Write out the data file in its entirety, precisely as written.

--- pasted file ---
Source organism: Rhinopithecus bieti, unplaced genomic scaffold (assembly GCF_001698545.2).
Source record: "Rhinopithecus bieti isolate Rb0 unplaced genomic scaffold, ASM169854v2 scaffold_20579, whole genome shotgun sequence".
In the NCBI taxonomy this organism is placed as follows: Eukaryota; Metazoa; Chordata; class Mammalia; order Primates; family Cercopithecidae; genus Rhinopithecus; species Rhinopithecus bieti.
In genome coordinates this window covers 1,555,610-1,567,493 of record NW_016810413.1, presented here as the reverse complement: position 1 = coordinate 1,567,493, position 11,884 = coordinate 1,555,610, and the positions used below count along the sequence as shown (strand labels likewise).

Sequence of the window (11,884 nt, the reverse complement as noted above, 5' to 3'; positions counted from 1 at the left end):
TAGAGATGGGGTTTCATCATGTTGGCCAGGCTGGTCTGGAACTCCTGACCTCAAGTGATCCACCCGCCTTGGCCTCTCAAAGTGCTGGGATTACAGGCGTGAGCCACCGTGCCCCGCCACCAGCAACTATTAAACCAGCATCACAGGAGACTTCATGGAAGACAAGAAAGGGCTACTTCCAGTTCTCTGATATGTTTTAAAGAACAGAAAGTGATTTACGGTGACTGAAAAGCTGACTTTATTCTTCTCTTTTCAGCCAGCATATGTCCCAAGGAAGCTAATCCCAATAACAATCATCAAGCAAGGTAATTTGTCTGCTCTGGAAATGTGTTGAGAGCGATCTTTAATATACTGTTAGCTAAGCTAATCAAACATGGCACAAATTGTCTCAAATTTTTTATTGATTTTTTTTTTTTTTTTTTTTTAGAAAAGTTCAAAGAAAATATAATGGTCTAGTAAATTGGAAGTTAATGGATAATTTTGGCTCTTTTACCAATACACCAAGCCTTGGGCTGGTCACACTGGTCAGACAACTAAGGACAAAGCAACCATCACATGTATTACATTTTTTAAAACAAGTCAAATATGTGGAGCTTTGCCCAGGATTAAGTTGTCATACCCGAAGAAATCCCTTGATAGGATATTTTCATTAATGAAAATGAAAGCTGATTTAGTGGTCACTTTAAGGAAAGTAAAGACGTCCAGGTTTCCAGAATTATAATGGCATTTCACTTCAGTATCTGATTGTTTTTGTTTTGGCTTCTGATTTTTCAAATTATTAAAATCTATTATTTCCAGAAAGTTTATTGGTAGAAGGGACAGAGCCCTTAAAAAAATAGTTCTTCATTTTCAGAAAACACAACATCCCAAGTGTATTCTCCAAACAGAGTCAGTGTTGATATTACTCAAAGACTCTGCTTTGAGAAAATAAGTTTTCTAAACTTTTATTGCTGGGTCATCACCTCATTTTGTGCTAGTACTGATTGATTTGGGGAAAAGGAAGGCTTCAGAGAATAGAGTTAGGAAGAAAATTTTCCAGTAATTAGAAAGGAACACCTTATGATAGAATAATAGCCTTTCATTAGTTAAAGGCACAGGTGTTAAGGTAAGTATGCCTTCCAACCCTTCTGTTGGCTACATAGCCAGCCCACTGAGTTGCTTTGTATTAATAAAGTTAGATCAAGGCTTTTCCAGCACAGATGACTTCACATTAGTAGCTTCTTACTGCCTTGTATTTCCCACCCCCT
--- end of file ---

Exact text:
Source organism: Rhinopithecus bieti, unplaced genomic scaffold (assembly GCF_001698545.2).
Source record: "Rhinopithecus bieti isolate Rb0 unplaced genomic scaffold, ASM169854v2 scaffold_20579, whole genome shotgun sequence".
In the NCBI taxonomy this organism is placed as follows: Eukaryota; Metazoa; Chordata; class Mammalia; order Primates; family Cercopithecidae; genus Rhinopithecus; species Rhinopithecus bieti.
In genome coordinates this window covers 1,555,610-1,567,493 of record NW_016810413.1, presented here as the reverse complement: position 1 = coordinate 1,567,493, position 11,884 = coordinate 1,555,610, and the positions used below count along the sequence as shown (strand labels likewise).

Sequence of the window (11,884 nt, the reverse complement as noted above, 5' to 3'; positions counted from 1 at the left end):
TAGAGATGGGGTTTCATCATGTTGGCCAGGCTGGTCTGGAACTCCTGACCTCAAGTGATCCACCCGCCTTGGCCTCTCAAAGTGCTGGGATTACAGGCGTGAGCCACCGTGCCCCGCCACCAGCAACTATTAAACCAGCATCACAGGAGACTTCATGGAAGACAAGAAAGGGCTACTTCCAGTTCTCTGATATGTTTTAAAGAACAGAAAGTGATTTACGGTGACTGAAAAGCTGACTTTATTCTTCTCTTTTCAGCCAGCATATGTCCCAAGGAAGCTAATCCCAATAACAATCATCAAGCAAGGTAATTTGTCTGCTCTGGAAATGTGTTGAGAGCGATCTTTAATATACTGTTAGCTAAGCTAATCAAACATGGCACAAATTGTCTCAAATTTTTTATTGATTTTTTTTTTTTTTTTTTTTTAGAAAAGTTCAAAGAAAATATAATGGTCTAGTAAATTGGAAGTTAATGGATAATTTTGGCTCTTTTACCAATACACCAAGCCTTGGGCTGGTCACACTGGTCAGACAACTAAGGACAAAGCAACCATCACATGTATTACATTTTTTAAAACAAGTCAAATATGTGGAGCTTTGCCCAGGATTAAGTTGTCATACCCGAAGAAATCCCTTGATAGGATATTTTCATTAATGAAAATGAAAGCTGATTTAGTGGTCACTTTAAGGAAAGTAAAGACGTCCAGGTTTCCAGAATTATAATGGCATTTCACTTCAGTATCTGATTGTTTTTGTTTTGGCTTCTGATTTTTCAAATTATTAAAATCTATTATTTCCAGAAAGTTTATTGGTAGAAGGGACAGAGCCCTTAAAAAAATAGTTCTTCATTTTCAGAAAACACAACATCCCAAGTGTATTCTCCAAACAGAGTCAGTGTTGATATTACTCAAAGACTCTGCTTTGAGAAAATAAGTTTTCTAAACTTTTATTGCTGGGTCATCACCTCATTTTGTGCTAGTACTGATTGATTTGGGGAAAAGGAAGGCTTCAGAGAATAGAGTTAGGAAGAAAATTTTCCAGTAATTAGAAAGGAACACCTTATGATAGAATAATAGCCTTTCATTAGTTAAAGGCACAGGTGTTAAGGTAAGTATGCCTTCCAACCCTTCTGTTGGCTACATAGCCAGCCCACTGAGTTGCTTTGTATTAATAAAGTTAGATCAAGGCTTTTCCAGCACAGATGACTTCACATTAGTAGCTTCTTACTGCCTTGTATTTCCCACCCCCT